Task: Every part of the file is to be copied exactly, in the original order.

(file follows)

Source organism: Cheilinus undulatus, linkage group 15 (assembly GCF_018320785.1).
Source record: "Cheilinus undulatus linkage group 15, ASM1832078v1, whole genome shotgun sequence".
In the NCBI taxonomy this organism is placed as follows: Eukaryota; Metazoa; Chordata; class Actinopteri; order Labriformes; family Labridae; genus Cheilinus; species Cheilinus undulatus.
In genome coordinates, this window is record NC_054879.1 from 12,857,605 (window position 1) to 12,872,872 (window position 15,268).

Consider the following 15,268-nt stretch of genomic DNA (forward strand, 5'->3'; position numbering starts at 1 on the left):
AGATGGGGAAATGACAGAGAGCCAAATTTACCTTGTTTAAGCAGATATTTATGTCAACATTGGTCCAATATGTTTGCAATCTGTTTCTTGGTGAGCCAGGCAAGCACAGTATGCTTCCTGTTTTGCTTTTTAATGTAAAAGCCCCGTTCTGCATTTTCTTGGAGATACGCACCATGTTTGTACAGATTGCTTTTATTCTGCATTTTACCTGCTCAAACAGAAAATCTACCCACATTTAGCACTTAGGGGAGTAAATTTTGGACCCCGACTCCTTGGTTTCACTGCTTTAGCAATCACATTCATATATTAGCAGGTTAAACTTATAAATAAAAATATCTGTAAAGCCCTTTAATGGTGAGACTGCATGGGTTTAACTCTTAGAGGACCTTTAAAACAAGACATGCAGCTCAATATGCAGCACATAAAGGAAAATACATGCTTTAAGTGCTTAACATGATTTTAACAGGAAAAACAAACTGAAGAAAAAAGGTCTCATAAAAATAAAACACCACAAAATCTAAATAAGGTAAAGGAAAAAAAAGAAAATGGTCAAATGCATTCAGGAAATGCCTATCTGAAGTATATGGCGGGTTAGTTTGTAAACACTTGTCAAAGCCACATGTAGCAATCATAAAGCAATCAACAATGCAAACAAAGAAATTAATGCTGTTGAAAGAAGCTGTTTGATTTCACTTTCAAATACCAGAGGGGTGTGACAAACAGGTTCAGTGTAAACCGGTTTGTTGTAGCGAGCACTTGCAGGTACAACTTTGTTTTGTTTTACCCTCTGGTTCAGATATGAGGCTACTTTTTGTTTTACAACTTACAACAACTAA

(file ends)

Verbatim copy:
Source organism: Cheilinus undulatus, linkage group 15 (assembly GCF_018320785.1).
Source record: "Cheilinus undulatus linkage group 15, ASM1832078v1, whole genome shotgun sequence".
In the NCBI taxonomy this organism is placed as follows: Eukaryota; Metazoa; Chordata; class Actinopteri; order Labriformes; family Labridae; genus Cheilinus; species Cheilinus undulatus.
In genome coordinates, this window is record NC_054879.1 from 12,857,605 (window position 1) to 12,872,872 (window position 15,268).

Consider the following 15,268-nt stretch of genomic DNA (forward strand, 5'->3'; position numbering starts at 1 on the left):
AGATGGGGAAATGACAGAGAGCCAAATTTACCTTGTTTAAGCAGATATTTATGTCAACATTGGTCCAATATGTTTGCAATCTGTTTCTTGGTGAGCCAGGCAAGCACAGTATGCTTCCTGTTTTGCTTTTTAATGTAAAAGCCCCGTTCTGCATTTTCTTGGAGATACGCACCATGTTTGTACAGATTGCTTTTATTCTGCATTTTACCTGCTCAAACAGAAAATCTACCCACATTTAGCACTTAGGGGAGTAAATTTTGGACCCCGACTCCTTGGTTTCACTGCTTTAGCAATCACATTCATATATTAGCAGGTTAAACTTATAAATAAAAATATCTGTAAAGCCCTTTAATGGTGAGACTGCATGGGTTTAACTCTTAGAGGACCTTTAAAACAAGACATGCAGCTCAATATGCAGCACATAAAGGAAAATACATGCTTTAAGTGCTTAACATGATTTTAACAGGAAAAACAAACTGAAGAAAAAAGGTCTCATAAAAATAAAACACCACAAAATCTAAATAAGGTAAAGGAAAAAAAAGAAAATGGTCAAATGCATTCAGGAAATGCCTATCTGAAGTATATGGCGGGTTAGTTTGTAAACACTTGTCAAAGCCACATGTAGCAATCATAAAGCAATCAACAATGCAAACAAAGAAATTAATGCTGTTGAAAGAAGCTGTTTGATTTCACTTTCAAATACCAGAGGGGTGTGACAAACAGGTTCAGTGTAAACCGGTTTGTTGTAGCGAGCACTTGCAGGTACAACTTTGTTTTGTTTTACCCTCTGGTTCAGATATGAGGCTACTTTTTGTTTTACAACTTACAACAACTAA